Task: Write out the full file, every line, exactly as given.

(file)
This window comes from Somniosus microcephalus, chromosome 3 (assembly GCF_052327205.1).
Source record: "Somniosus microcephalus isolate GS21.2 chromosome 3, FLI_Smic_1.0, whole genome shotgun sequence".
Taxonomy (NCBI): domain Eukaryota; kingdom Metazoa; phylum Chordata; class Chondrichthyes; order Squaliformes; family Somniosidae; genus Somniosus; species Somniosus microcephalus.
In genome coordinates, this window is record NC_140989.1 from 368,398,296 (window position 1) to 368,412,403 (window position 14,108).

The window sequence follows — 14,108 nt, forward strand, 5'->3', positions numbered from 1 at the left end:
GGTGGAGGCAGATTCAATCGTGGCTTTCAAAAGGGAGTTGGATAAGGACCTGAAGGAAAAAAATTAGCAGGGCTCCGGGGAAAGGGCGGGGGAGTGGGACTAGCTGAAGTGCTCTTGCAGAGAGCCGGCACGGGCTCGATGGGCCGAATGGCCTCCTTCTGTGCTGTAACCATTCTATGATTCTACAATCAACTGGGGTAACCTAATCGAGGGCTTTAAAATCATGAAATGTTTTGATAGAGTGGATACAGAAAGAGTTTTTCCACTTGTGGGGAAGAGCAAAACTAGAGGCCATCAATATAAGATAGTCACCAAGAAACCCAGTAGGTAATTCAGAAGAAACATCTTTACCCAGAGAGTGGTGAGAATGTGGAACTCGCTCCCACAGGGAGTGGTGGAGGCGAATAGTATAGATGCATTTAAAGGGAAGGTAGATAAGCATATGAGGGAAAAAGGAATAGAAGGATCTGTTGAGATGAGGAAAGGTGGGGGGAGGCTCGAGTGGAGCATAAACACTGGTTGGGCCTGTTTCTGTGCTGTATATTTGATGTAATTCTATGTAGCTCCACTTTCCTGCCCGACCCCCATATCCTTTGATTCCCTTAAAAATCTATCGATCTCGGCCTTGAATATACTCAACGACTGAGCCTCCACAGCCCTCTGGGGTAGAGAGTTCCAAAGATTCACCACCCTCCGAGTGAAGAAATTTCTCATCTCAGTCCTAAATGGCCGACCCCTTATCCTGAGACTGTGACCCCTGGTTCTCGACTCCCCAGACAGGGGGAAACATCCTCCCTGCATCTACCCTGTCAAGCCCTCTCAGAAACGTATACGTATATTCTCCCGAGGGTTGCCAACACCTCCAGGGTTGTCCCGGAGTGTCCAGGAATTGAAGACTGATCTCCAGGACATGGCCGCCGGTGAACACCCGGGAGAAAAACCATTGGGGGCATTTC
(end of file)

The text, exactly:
This window comes from Somniosus microcephalus, chromosome 3 (assembly GCF_052327205.1).
Source record: "Somniosus microcephalus isolate GS21.2 chromosome 3, FLI_Smic_1.0, whole genome shotgun sequence".
Taxonomy (NCBI): domain Eukaryota; kingdom Metazoa; phylum Chordata; class Chondrichthyes; order Squaliformes; family Somniosidae; genus Somniosus; species Somniosus microcephalus.
In genome coordinates, this window is record NC_140989.1 from 368,398,296 (window position 1) to 368,412,403 (window position 14,108).

The window sequence follows — 14,108 nt, forward strand, 5'->3', positions numbered from 1 at the left end:
GGTGGAGGCAGATTCAATCGTGGCTTTCAAAAGGGAGTTGGATAAGGACCTGAAGGAAAAAAATTAGCAGGGCTCCGGGGAAAGGGCGGGGGAGTGGGACTAGCTGAAGTGCTCTTGCAGAGAGCCGGCACGGGCTCGATGGGCCGAATGGCCTCCTTCTGTGCTGTAACCATTCTATGATTCTACAATCAACTGGGGTAACCTAATCGAGGGCTTTAAAATCATGAAATGTTTTGATAGAGTGGATACAGAAAGAGTTTTTCCACTTGTGGGGAAGAGCAAAACTAGAGGCCATCAATATAAGATAGTCACCAAGAAACCCAGTAGGTAATTCAGAAGAAACATCTTTACCCAGAGAGTGGTGAGAATGTGGAACTCGCTCCCACAGGGAGTGGTGGAGGCGAATAGTATAGATGCATTTAAAGGGAAGGTAGATAAGCATATGAGGGAAAAAGGAATAGAAGGATCTGTTGAGATGAGGAAAGGTGGGGGGAGGCTCGAGTGGAGCATAAACACTGGTTGGGCCTGTTTCTGTGCTGTATATTTGATGTAATTCTATGTAGCTCCACTTTCCTGCCCGACCCCCATATCCTTTGATTCCCTTAAAAATCTATCGATCTCGGCCTTGAATATACTCAACGACTGAGCCTCCACAGCCCTCTGGGGTAGAGAGTTCCAAAGATTCACCACCCTCCGAGTGAAGAAATTTCTCATCTCAGTCCTAAATGGCCGACCCCTTATCCTGAGACTGTGACCCCTGGTTCTCGACTCCCCAGACAGGGGGAAACATCCTCCCTGCATCTACCCTGTCAAGCCCTCTCAGAAACGTATACGTATATTCTCCCGAGGGTTGCCAACACCTCCAGGGTTGTCCCGGAGTGTCCAGGAATTGAAGACTGATCTCCAGGACATGGCCGCCGGTGAACACCCGGGAGAAAAACCATTGGGGGCATTTC